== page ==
Date of birth: 01/03/1997
Rubber: Target Pro GT
Blade: Hinotec Off +
4 titles of champions of France (double junior, double senior, per team in N1 and in Pro B)
Member of the France team from 2011 to 2015
Multi-medalist in young international Opens (cadet / junior)
Multi-medalist in French Youth Championship (single, double)
Médaille championnat d’Europe jeune
Multi-médaillée en Opens internationaux jeunes (cadet/junior)
Multi-médaillée en Championnat de France jeunes (simple, double)
The “Cornilleau Team” Interview
How did you get into ping ?
I discovered ping at 9 years of age. I was holidaying at a campsite with my mother and I enjoyed playing it together. I immediately signed up for a club back home, in Grasse (Alpes Maritimes).
And then what path did your career take ?
I stayed in Grasse for four years and then I joined the Pôle espoir training cluster for young hopes in Boulouris (Var region), where I remained for two years. Things got serious for me there and I realised that ping was really going to play a pivotal role in my life and that it was what I wanted to do. After the Pôle espoir, I went to the Pôle France training cluster in Talence then the INSEP (National Institute of Sport, Expertise and Performance) and I’ve returned to Boulouris, at the CREPS (Centre for Sports Resources, Expertise and Performance) this time. I’ve also been a member of various clubs: Miramas, Etival, Poitiers and Nîmes, and I’m currently playing in Grand Quevilly.
In your view, what has been the key moment in your career ?
Unquestionably, it was meeting Eric Angles. I first got to know him during a regional training session and he subsequently became my coach. He’s had a crucial role in my training, as well as playing a big part in my personal development, which has gone way beyond ping. Moreover, he was the one who introduced me to the disabled sports federation.
You’re known for being the official service returner for France’s disabled table tennis team, can you tell us more about this role ?
I began working with France’s disabled sport team in 2014. I was 16 or 17 and it was Eric Angles, who was coaching the team at the time, who enabled me to start out as the team’s service returner, sitting on a ball to mirror the actions of a wheelchair athlete. Straight away I relished the atmosphere and found it really thrilling. I’d already been interested in the world of disabled sport for a while as I want to become a physio. Therefore, that enabled me to get a foot in the door of a world that already appealed to me and it really lived up to expectations. My role was strictly related to being a service returner at the start, then I was given a bit more responsibility. I was part of the staff during the Olympic Games in Rio and that should be the case for those in Tokyo too. In any case, I’m keen to continue in this direction.
Let’s go back to your career. How would you describe your game ?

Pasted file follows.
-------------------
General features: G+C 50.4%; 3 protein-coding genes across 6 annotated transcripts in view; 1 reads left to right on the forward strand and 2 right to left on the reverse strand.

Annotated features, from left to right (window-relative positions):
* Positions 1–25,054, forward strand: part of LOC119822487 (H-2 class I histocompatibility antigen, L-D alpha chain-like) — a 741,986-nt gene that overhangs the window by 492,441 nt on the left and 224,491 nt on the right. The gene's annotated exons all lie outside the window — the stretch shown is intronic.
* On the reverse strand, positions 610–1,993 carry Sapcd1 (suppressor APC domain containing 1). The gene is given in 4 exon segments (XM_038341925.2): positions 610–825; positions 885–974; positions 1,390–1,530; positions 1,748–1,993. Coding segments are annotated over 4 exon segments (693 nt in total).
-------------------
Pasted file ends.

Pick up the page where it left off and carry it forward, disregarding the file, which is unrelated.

I’m versatile. People say my game is a bit like a guy’s. My serve isn’t bad and after that I like to go for the forehand. After that, if the exchange continues, I move away from the table.
Which shot characterises you ?
If I had to choose, I’d say the high ball. I’m fairly at ease in defence and I like to really put the high balls away.
Are there any titles or performances you’re particularly proud of ?
I was the French doubles champion with Lucie Gauthier in 2017. We clearly weren’t ranked among the favourites in 13th or 14th place I think and we’d never played together before. We proved all the forecasts wrong by beating the No.3 and then the No.1 seeds in the final. It’s a fantastic memory. More recently, with my club in Grand Quevilly, we beat Lille in the quarter finals of the European Cup. We weren’t able to play in the semi-finals due to the lockdown, but reaching this level in the competition is relatively rare.
On a personal level, what has ping given you ?
Ping really is the root of everything for me. It’s my passion and it gives me a connection to almost everything that’s important to me. For example, I’ve joined physio school thanks to my status as a top-level player and I’ve been able to access the Paralympic world professionally. Table tennis has also brought me a great deal in terms of values: commitment, rigour, motivation and drive. On a daily basis, it really is an advantage as I can rely on these values in all my projects. Ping has also enabled me to travel. I’ve seen a lot of interesting countries, but I still have a soft spot for Macedonia. Ok, maybe I’m not being completely objective as that’s where I come from, but the country’s well worth a visit.
How did you become a member of Team Cornilleau ?
It was whilst I was at the Pôle Espoir that Eric Angles once again stepped in and made that happen. I was thirteen, fourteen years old and the contact with the team clicked very quickly. The same was true regarding the equipment. I had no problem finding the wood/ rubber combination that suited me and I still play with the same one today.
Crédit photo : © Jean-Christophe Fraisse